Pi-Cast KVM Switch

Open source KVM switch made for the PiKVM that not only switches the HDMI and USB signals but also the ATX signal.

Similar projects worth following
Pi-Cast KVM Switch is one of the accessories of the Pi-Cast project. Pi-Cast is an On-The-Go PiKVM hardware. You can find more information on this link

When I designed the Pi-Cast project I was looking for a KVM switch to work with it, but most KVM switches on the market only switch the HDMI and USB signals. This means when using these KVM switches we lost power management after switching to other PCs. So I decided to make my own KVM switch.

The original PiKVM Hat uses the RJ45 to transceive only the ATX signals. If we want to switch the ATX signals, we will need an 8-channel 1:2 multiplexer chipset even though the ATX signals are only 4-channel. This's because the ATX signals from the RJ45 connector are isolated by the optical coupler. We will need + and - for one ATX signal as the below picture shows. 

But if we put the optical coupler on the ATX board instead of the Hat. We only need a 4-channels 1:2 multiplexer chipset. Guess what? The USB 3.0 1:2 multiplexer can multiplex 6 channels. After taking 2 channels for the USB 2.0 signals there are still 4 left, we can use them for the ATX signals. So just one chip for both USB 2.0 and ATX, it makes the BOM list simple.

I decided to go further by using the RJ45 to transceive both the ATX and USB signals as the schematic shows below.  

This change will make cable management simplify. We now only need two cables an HDMI cable and an RJ45 ethernet cable instead of three cables (HDMI, RJ45, and USB). 

The disadvantage of this change is that you can't use the original ATX control board from PiKVM Hat with this KVM switch. But since I've made my own ATX control board this wouldn't be a big deal.

ATX control board

Demo video for Jan 1st update:

What had been done:

  1. HDMI signal switching works.
  2. USB signal switch works.
  3. ATX signal switch works.
  4. USB hub works.
  5. Add MCU so that can be controlled by one Raspberry Pi GPIO pulse to switch the PC sources instead of using the GPIO H/L status.
  6. Add a manual switch button.
  7. Add active PC led indicators.
  8. Add active PC status pins so that the PiKVM can read which PC is activated.


  1. Design an adapter to mount on the Raspberry Pi 40 pins header.


Demo video for switching between a Windows PC and a Raspberry Pi 4B.

quicktime - 27.46 MB - 12/31/2022 at 03:53



schematic for the ATX and USB control board.

Adobe Portable Document Format - 37.76 kB - 12/26/2022 at 10:59



Early version schematic.

Adobe Portable Document Format - 349.02 kB - 12/26/2022 at 10:55


  • USB serial control and adapter board

    vileer01/24/2023 at 04:01 0 comments

    This week we received the adapter board so that the KVM switch could be easily stacked on top of the Pi-Cast. The adapter board also supports PoE ethernet and a fan for the Pi-Cast.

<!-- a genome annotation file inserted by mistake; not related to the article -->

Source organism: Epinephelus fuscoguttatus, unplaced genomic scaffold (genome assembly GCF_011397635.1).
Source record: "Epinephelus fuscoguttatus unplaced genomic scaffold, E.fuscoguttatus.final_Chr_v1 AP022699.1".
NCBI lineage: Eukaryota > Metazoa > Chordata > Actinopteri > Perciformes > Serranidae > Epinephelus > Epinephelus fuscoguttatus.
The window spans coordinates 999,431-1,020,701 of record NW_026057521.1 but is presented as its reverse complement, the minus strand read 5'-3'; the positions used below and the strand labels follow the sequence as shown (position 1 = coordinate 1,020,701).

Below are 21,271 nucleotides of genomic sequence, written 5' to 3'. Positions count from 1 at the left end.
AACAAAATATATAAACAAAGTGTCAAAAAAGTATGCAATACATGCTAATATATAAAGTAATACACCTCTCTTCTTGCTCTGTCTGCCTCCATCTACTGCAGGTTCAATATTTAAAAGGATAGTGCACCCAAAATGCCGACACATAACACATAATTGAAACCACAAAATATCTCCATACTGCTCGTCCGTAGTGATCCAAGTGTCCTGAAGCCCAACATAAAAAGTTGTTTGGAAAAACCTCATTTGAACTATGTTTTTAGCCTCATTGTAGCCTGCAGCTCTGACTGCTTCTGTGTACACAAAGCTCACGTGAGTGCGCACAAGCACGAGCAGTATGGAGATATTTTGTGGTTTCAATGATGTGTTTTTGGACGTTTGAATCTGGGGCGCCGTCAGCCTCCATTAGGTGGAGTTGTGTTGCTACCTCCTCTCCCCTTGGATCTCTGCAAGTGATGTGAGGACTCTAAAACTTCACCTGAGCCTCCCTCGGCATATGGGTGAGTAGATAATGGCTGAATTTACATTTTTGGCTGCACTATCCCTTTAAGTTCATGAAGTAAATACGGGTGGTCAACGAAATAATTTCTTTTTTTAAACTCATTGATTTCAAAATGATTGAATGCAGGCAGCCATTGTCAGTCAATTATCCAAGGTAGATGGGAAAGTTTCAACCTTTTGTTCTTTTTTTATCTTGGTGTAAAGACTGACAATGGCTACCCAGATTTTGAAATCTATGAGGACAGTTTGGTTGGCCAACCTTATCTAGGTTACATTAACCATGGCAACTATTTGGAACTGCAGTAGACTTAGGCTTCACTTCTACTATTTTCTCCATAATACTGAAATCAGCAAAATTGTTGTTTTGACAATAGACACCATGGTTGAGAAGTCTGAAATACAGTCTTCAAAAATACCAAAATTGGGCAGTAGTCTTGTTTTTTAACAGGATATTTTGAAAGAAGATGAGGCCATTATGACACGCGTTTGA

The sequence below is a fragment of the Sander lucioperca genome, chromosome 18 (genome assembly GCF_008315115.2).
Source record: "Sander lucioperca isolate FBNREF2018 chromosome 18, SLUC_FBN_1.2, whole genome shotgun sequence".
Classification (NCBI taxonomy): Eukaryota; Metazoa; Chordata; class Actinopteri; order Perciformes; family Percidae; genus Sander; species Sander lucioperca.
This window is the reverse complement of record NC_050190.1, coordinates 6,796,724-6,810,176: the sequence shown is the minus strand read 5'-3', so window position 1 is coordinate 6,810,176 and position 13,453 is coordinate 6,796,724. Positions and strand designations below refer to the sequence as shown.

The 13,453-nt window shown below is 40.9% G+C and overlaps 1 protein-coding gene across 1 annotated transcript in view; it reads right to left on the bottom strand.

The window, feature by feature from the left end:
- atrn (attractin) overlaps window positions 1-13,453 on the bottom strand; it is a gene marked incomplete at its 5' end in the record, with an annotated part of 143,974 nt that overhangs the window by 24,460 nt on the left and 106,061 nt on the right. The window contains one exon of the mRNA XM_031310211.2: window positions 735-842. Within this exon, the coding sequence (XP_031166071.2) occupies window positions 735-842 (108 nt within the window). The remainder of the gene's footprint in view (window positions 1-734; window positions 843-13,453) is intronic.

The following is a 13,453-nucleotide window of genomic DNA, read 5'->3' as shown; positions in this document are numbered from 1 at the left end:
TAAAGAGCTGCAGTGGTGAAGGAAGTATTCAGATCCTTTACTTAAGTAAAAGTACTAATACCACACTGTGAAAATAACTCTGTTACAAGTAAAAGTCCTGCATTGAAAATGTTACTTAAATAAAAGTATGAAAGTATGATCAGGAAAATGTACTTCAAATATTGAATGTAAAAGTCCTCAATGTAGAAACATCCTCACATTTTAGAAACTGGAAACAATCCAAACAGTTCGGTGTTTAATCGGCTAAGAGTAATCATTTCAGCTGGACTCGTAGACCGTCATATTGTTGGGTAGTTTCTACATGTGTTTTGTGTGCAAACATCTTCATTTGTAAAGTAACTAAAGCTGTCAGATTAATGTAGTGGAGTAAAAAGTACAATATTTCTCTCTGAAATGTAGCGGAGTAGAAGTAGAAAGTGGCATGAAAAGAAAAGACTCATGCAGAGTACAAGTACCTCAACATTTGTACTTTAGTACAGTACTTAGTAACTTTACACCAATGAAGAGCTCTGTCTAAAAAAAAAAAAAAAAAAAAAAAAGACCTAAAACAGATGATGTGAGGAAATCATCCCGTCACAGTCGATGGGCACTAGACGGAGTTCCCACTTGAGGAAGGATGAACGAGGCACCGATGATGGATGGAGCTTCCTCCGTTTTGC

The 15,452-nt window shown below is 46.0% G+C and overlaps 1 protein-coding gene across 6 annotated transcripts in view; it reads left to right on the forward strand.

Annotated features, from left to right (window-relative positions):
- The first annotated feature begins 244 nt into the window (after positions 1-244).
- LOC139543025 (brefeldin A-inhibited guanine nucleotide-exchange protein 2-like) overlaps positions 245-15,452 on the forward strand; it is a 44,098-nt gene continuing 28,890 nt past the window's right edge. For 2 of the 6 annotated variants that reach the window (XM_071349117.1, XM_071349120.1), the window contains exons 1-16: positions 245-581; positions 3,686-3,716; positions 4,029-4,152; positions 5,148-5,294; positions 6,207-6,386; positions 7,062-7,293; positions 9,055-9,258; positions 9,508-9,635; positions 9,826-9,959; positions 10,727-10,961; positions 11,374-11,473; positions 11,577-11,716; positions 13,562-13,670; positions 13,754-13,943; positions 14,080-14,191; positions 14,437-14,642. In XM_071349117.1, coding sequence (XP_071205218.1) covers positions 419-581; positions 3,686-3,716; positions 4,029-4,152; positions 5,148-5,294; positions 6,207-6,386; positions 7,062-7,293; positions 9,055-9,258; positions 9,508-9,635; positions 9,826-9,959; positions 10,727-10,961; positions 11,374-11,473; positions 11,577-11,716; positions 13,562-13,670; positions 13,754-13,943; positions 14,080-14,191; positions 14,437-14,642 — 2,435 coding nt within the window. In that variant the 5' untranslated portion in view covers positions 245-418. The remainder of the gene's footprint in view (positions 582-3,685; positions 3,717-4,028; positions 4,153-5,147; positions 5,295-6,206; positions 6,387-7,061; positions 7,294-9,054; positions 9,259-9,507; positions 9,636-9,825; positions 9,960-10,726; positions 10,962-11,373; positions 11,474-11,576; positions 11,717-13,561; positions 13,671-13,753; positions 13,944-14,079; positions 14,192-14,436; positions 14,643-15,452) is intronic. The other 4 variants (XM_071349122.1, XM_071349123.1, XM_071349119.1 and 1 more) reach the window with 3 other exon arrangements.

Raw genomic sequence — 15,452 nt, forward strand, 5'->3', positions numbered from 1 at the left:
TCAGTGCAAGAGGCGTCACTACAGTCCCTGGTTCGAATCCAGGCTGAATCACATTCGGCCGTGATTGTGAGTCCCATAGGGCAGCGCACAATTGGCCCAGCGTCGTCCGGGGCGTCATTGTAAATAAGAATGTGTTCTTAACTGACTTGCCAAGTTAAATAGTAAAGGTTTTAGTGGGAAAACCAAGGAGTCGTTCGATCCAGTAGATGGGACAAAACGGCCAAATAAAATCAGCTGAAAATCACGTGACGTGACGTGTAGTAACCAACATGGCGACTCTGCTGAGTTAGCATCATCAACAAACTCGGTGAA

In the prev design, we use the gpio to control the switch, but in the new version we've added another control method call serial control, you can control the switch by the USB-to-Serial port. The control protocol is compatible with the EZCOO.


    vileer01/06/2023 at 14:26 0 comments

    I just received the new design PCB. After assembly and some fly wires job, everything works fine.

    And I got a comment from Louis S. He said that if I choose the RJ45 port as the IO port that someone may plug it into the network equipment which may cause the device damage especially when the RJ45 port was plugged into which supports PoE.

    So I decided to follow the original  PiKVM Hat design and placed the optocoupler between the GPIO and the RJ45 port. This change means that the RJ45 port no longer transceivers the USB signal, we will still need 3 cable features all function.

    The change for the fly wires job and place optocoupler for signal isolation will be present in the next version PCB.

  • Pi-Cast KVM Switch Got Brain

    vileer01/01/2023 at 14:37 0 comments

    Adding an MCU to control the KVM switch is one of the Todo lists. This weekend I just finish the concept by wiring up all the stuff with an MCU EVT board. The MCU I choose is CH32V003F4P6( a 32-bit RISC-V MCU running at 48MHz, more detail here). 

    With the help of the MCU, the KVM switch can be controlled by the PiKVM web UI or the manual switch button, the web UI can also indicate which pc is active in the meantime. In the next version, I'll add 2 LEDs on the PCB to indicate the active PC too.

    The PCB file that combines the KVM switch and the MCU into one PCB board was finished. Hopefully, I will get the PCB from the factory next week. I'll post an update at that time.

View all 3 project logs

Enjoy this project?



vileer wrote 01/04/2024 at 05:52 point

I am working on a 4-ports version. You can subscribe on the campaign page, once we release it, you will get a notification. Here is the campaign link:

  Are you sure? yes | no

John (EBo) David wrote 12/29/2023 at 15:25 point

This looks very interesting.  I am looking to purchase/build something similar in the near future.  The one thing that would be nice to see as an added feature is the ability to chain several of these together so that I can switch between more than 2 machines.  

My use case is that I have a work laptop (which gets swapped in/out regularly), a home Linux laptop (which is mostly on , and used for most development), and a workbench where I may have 1 or 2 optional machines hooked up for testing and development. This is all fluid, and changes regularly.

  Are you sure? yes | no

Similar Projects

Does this project spark your interest?

Become a member to follow this project and never miss any updates